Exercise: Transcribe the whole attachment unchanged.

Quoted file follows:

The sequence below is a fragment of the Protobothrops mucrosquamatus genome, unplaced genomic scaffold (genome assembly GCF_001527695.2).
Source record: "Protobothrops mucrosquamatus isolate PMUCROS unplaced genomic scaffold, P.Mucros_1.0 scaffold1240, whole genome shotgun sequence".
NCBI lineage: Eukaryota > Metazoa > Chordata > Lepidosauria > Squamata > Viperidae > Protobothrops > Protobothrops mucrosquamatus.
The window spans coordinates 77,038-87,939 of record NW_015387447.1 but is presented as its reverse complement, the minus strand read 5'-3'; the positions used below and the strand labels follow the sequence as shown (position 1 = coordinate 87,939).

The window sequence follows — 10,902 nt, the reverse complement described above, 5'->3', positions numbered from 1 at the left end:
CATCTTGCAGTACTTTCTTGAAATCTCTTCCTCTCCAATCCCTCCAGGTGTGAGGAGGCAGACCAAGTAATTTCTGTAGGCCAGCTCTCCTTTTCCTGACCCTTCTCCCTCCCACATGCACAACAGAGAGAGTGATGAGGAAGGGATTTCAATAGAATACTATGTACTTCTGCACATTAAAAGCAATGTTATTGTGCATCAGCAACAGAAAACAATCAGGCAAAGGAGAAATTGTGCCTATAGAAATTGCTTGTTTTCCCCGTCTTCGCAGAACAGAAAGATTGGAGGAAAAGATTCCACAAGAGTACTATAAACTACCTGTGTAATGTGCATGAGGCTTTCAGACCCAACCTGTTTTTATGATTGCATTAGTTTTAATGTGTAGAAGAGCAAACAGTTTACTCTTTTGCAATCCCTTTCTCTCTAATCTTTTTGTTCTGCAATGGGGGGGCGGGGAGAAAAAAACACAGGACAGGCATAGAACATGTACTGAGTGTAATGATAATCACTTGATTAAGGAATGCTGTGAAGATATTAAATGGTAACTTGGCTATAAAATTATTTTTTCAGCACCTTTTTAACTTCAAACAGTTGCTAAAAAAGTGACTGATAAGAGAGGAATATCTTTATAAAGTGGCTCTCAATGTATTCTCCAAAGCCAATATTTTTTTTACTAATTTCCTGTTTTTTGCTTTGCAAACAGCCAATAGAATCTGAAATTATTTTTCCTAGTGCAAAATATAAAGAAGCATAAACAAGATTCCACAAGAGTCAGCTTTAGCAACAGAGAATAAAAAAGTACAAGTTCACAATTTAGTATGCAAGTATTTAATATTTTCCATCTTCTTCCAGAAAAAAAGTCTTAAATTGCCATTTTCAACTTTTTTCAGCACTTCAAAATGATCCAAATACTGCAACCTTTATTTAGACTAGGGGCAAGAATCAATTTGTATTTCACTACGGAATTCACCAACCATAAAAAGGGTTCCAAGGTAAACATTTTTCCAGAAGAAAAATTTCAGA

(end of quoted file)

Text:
The sequence below is a fragment of the Protobothrops mucrosquamatus genome, unplaced genomic scaffold (genome assembly GCF_001527695.2).
Source record: "Protobothrops mucrosquamatus isolate PMUCROS unplaced genomic scaffold, P.Mucros_1.0 scaffold1240, whole genome shotgun sequence".
NCBI lineage: Eukaryota > Metazoa > Chordata > Lepidosauria > Squamata > Viperidae > Protobothrops > Protobothrops mucrosquamatus.
The window spans coordinates 77,038-87,939 of record NW_015387447.1 but is presented as its reverse complement, the minus strand read 5'-3'; the positions used below and the strand labels follow the sequence as shown (position 1 = coordinate 87,939).

The window sequence follows — 10,902 nt, the reverse complement described above, 5'->3', positions numbered from 1 at the left end:
CATCTTGCAGTACTTTCTTGAAATCTCTTCCTCTCCAATCCCTCCAGGTGTGAGGAGGCAGACCAAGTAATTTCTGTAGGCCAGCTCTCCTTTTCCTGACCCTTCTCCCTCCCACATGCACAACAGAGAGAGTGATGAGGAAGGGATTTCAATAGAATACTATGTACTTCTGCACATTAAAAGCAATGTTATTGTGCATCAGCAACAGAAAACAATCAGGCAAAGGAGAAATTGTGCCTATAGAAATTGCTTGTTTTCCCCGTCTTCGCAGAACAGAAAGATTGGAGGAAAAGATTCCACAAGAGTACTATAAACTACCTGTGTAATGTGCATGAGGCTTTCAGACCCAACCTGTTTTTATGATTGCATTAGTTTTAATGTGTAGAAGAGCAAACAGTTTACTCTTTTGCAATCCCTTTCTCTCTAATCTTTTTGTTCTGCAATGGGGGGGCGGGGAGAAAAAAACACAGGACAGGCATAGAACATGTACTGAGTGTAATGATAATCACTTGATTAAGGAATGCTGTGAAGATATTAAATGGTAACTTGGCTATAAAATTATTTTTTCAGCACCTTTTTAACTTCAAACAGTTGCTAAAAAAGTGACTGATAAGAGAGGAATATCTTTATAAAGTGGCTCTCAATGTATTCTCCAAAGCCAATATTTTTTTTACTAATTTCCTGTTTTTTGCTTTGCAAACAGCCAATAGAATCTGAAATTATTTTTCCTAGTGCAAAATATAAAGAAGCATAAACAAGATTCCACAAGAGTCAGCTTTAGCAACAGAGAATAAAAAAGTACAAGTTCACAATTTAGTATGCAAGTATTTAATATTTTCCATCTTCTTCCAGAAAAAAAGTCTTAAATTGCCATTTTCAACTTTTTTCAGCACTTCAAAATGATCCAAATACTGCAACCTTTATTTAGACTAGGGGCAAGAATCAATTTGTATTTCACTACGGAATTCACCAACCATAAAAAGGGTTCCAAGGTAAACATTTTTCCAGAAGAAAAATTTCAGA